When O’Reilly first approached me about writing a book on Java performance tuning, I was unsure. Java performance, I thought—aren’t we done with that? Yes, I still work on performance of Java (and other) applications on a daily basis, but I like to think that I spend most of my time dealing with algorithmic inefficiences and external system bottlenecks rather than on anything directly related to Java tuning.
A moment’s reflection convinced me that I was (as usual) kidding myself. It is certainly true that end-to-end system performance takes up a lot of my time, and that I sometimes come across code that uses an algorithm when it could use one with O(log N) performance. Still, it turns out that every day, I think about GC performance, or the performance of the JVM compiler, or how to get the best performance from Java Enterprise Edition APIs.
That is not to minimize the enormous progress that has been made in the performance of Java and JVMs over the past 15-plus years. When I was a Java evangelist at Sun during the late 1990s, the only real “benchmark” available was CaffeineMark 2.0 from Pendragon software. For a variety of reasons, the design of that benchmark quickly limited its value; yet in its day, we were fond of telling everyone that Java 1.1.8 performance was eight times faster than Java 1.0 performance based on that benchmark. And that was true—Java 1.1.8 had an actual just-in-time compiler, where Java 1.0 was pretty much completely interpreted.
Then standards committees began to develop more rigorous benchmarks, and Java performance began to be centered around them. The result was a continuous improvement in all areas of the JVM—garbage collection, compilations, and within the APIs. That process continues today, of course, but one of the interesting facts about performance work is that it gets successively harder. Achieving an eightfold increase in performance by introducing a just-in-time compiler was a straightforward matter of engineering, and even though the compiler continues to improve, we’re not going to see an improvement like that again. Parallelizing the garbage collector was a huge performance improvement, but more recent changes have been more incremental.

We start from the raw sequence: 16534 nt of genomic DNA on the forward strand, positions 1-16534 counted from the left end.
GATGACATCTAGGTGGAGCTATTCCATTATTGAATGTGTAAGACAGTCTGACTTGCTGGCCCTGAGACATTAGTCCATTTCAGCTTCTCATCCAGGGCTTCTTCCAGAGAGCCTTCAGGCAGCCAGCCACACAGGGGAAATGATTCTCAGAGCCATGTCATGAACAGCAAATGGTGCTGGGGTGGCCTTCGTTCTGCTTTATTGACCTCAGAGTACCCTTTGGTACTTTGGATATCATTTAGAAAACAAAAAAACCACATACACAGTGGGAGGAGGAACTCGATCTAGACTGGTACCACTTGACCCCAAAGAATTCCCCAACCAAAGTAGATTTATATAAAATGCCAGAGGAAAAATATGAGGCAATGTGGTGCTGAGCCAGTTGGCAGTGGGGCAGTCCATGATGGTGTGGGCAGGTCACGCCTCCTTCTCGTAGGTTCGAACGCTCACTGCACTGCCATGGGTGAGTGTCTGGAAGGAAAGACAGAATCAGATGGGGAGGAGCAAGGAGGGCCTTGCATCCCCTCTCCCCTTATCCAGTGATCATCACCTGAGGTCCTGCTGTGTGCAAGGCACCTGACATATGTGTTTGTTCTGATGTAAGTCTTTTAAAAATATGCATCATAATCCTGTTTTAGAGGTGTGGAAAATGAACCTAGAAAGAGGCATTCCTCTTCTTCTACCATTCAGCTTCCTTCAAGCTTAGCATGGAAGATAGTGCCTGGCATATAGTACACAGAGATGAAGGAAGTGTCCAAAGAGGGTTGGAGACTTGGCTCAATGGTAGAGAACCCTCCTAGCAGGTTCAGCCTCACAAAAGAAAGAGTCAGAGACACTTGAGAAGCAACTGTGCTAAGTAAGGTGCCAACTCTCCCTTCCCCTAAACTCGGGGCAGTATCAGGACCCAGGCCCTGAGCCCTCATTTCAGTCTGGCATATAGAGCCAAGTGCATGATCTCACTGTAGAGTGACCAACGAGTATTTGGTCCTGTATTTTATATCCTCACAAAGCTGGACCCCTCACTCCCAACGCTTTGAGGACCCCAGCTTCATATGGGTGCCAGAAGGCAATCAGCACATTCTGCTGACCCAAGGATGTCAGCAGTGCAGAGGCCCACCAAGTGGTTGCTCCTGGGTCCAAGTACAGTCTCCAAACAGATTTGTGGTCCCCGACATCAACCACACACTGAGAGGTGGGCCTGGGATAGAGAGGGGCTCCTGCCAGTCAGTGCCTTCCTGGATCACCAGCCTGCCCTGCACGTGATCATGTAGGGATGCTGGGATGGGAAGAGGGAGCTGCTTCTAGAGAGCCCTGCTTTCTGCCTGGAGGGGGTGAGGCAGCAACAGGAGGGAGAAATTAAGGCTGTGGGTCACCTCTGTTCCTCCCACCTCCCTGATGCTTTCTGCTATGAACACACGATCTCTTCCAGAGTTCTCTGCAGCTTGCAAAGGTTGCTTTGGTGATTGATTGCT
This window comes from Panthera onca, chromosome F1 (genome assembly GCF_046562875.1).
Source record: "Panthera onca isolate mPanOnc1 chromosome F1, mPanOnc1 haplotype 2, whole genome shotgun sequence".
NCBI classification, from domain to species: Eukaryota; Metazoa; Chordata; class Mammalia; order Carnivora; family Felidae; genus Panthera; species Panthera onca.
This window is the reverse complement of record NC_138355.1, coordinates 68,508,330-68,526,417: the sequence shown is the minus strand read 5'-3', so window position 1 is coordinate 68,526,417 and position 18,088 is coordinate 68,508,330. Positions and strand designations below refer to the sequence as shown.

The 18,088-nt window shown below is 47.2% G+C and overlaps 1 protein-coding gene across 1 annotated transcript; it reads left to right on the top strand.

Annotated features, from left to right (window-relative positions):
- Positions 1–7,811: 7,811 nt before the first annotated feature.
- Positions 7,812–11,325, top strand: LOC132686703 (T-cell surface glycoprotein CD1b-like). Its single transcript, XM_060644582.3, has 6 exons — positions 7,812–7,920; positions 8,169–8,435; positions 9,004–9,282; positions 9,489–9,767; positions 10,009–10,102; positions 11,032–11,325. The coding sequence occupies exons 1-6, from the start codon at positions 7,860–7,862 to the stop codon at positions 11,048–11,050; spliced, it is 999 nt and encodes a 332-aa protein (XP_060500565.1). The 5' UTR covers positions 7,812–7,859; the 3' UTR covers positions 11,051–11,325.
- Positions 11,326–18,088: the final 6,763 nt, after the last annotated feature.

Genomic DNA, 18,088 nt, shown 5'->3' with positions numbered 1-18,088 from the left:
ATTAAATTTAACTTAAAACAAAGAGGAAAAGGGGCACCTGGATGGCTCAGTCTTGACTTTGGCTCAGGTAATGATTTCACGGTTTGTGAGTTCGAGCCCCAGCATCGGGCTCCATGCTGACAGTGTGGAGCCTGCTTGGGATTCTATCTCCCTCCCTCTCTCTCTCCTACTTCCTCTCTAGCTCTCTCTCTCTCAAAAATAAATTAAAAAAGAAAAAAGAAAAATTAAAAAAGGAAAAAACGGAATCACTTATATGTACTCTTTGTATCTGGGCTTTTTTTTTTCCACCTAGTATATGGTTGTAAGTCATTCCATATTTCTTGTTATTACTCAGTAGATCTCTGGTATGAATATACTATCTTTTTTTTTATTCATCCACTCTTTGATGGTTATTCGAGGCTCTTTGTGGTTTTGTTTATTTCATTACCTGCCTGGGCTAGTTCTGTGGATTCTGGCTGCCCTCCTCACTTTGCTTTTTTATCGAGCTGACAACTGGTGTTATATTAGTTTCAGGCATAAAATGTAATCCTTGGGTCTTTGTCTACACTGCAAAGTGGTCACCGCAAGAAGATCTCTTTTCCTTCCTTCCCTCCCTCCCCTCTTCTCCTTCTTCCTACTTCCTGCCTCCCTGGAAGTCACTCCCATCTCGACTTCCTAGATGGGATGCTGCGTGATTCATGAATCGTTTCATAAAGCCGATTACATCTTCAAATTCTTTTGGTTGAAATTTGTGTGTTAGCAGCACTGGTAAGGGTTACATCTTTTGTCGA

This is a typical process for applications (and the JVM itself is just another application): in the beginning of a project, it’s easy enough to find archictural changes (or code bugs) which, when addressed, yield huge performance improvements. In a mature application, finding such performance improvements is quite rare.
That precept was behind my original concern that, to a large extent, the engineering world might be done with Java performance. A few things convinced me I was wrong. First is the number of questions I see daily about how this or that aspect of the JVM performs under certain circumstances. New engineers come to Java all the time, and JVM behavior remains complex enough in certain areas that a guide to how it operates is still beneficial. Second is that environmental changes in computing seem to have altered the performance concerns that engineers face today.
What’s changed in the past few years is that performance concerns have become bifurcated. On the one hand, very large machines capabable of running JVMs with very large heaps are now commonplace. The JVM has moved to address those concerns with a new garbage collector (G1), which—as a new technology—requires a little more hand-tuning than traditional collectors. At the same time, cloud computing has renewed the importance of small, single-CPU machines: you can go to Oracle or Amazon or a host of other companies and very cheaply rent a single CPU machine to run a small application server. (You’re not actually getting a single-CPU machine: you’re getting a virtual OS image on a very large machine, but the virtual OS is limited to using a single CPU. From the perspective of Java, that turns out to be the same as single-CPU machine.) In those environments, correctly managing small amounts of memory turns out to be quite important.